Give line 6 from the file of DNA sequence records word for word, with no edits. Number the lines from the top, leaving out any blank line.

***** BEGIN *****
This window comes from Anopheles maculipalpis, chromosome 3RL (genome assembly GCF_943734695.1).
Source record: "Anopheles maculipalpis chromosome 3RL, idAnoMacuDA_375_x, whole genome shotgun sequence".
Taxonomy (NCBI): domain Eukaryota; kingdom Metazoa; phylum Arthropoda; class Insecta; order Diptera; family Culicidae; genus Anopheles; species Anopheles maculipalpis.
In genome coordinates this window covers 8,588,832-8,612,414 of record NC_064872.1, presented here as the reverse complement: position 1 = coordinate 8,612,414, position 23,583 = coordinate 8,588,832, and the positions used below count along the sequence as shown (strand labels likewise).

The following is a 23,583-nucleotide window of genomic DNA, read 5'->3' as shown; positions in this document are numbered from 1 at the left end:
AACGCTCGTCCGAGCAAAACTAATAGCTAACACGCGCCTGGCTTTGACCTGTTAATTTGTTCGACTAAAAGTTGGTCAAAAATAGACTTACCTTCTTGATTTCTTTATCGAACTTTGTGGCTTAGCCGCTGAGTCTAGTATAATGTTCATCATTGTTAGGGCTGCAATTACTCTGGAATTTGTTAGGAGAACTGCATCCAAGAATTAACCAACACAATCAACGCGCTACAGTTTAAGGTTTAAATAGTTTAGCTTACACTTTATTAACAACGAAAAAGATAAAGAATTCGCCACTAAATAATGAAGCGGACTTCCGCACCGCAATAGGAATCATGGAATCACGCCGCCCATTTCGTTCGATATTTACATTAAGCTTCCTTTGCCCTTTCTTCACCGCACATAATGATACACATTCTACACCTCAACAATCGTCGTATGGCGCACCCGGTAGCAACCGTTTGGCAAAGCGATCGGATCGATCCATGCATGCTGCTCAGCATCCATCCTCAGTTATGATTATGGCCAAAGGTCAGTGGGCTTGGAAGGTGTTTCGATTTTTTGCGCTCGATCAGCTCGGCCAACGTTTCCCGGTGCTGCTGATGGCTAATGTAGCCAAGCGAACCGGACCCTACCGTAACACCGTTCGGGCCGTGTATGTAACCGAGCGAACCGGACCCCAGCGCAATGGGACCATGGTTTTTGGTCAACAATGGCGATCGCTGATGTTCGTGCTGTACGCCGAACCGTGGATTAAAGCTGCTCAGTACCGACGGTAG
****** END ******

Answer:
AACGCTCGTCCGAGCAAAACTAATAGCTAACACGCGCCTGGCTTTGACCTGTTAATTTGTTCGACTAAAAGTTGGTCAAAAATAGACTTACCTTCTTGATTTCTTTATCGAACTTTGTGGCTTAGCCGCTGAGTCTAGTATAATGTTCATCATTGTTAGGGCTGCAATTACTCTGGAATTTGTTAGGAGAACTGCATCCAAGAATTAACCAACACAATCAACGCGCTACAGTTTAAGGTTTAAATAGTTTAGCTTACACTTTATTAACAACGAAAAAGATAAAGAATTCGCCACTAAATAATGAAGCGGACTTCCGCACCGCAATAGGAATCATGGAATCACGCCGCCCATTTCGTTCGATATTTACATTAAGCTTCCTTTGCCCTTTCTTCACCGCACATAATGATACACATTCTACACCTCAACAATCGTCGTATGGCGCACCCGGTAGCAACCGTTTGGCAAAGCGATCGGATCGATCCATGCATGCTGCTCAGCATCCATCCTCAGTTATGATTATGGCCAAAGGTCAGTGGGCTTGGAAGGTGTTTCGATTTTTTGCGCTCGATCAGCTCGGCCAACGTTTCCCGGTGCTGCTGATGGCTAATGTAGCCAAGCGAACCGGACCCTACCGTAACACCGTTCGGGCCGTGTATGTAACCGAGCGAACCGGACCCCAGCGCAATGGGACCATGGTTTTTGGTCAACAATGGCGATCGCTGATGTTCGTGCTGTACGCCGAACCGTGGATTAAAGCTGCTCAGTACCGACGGTAG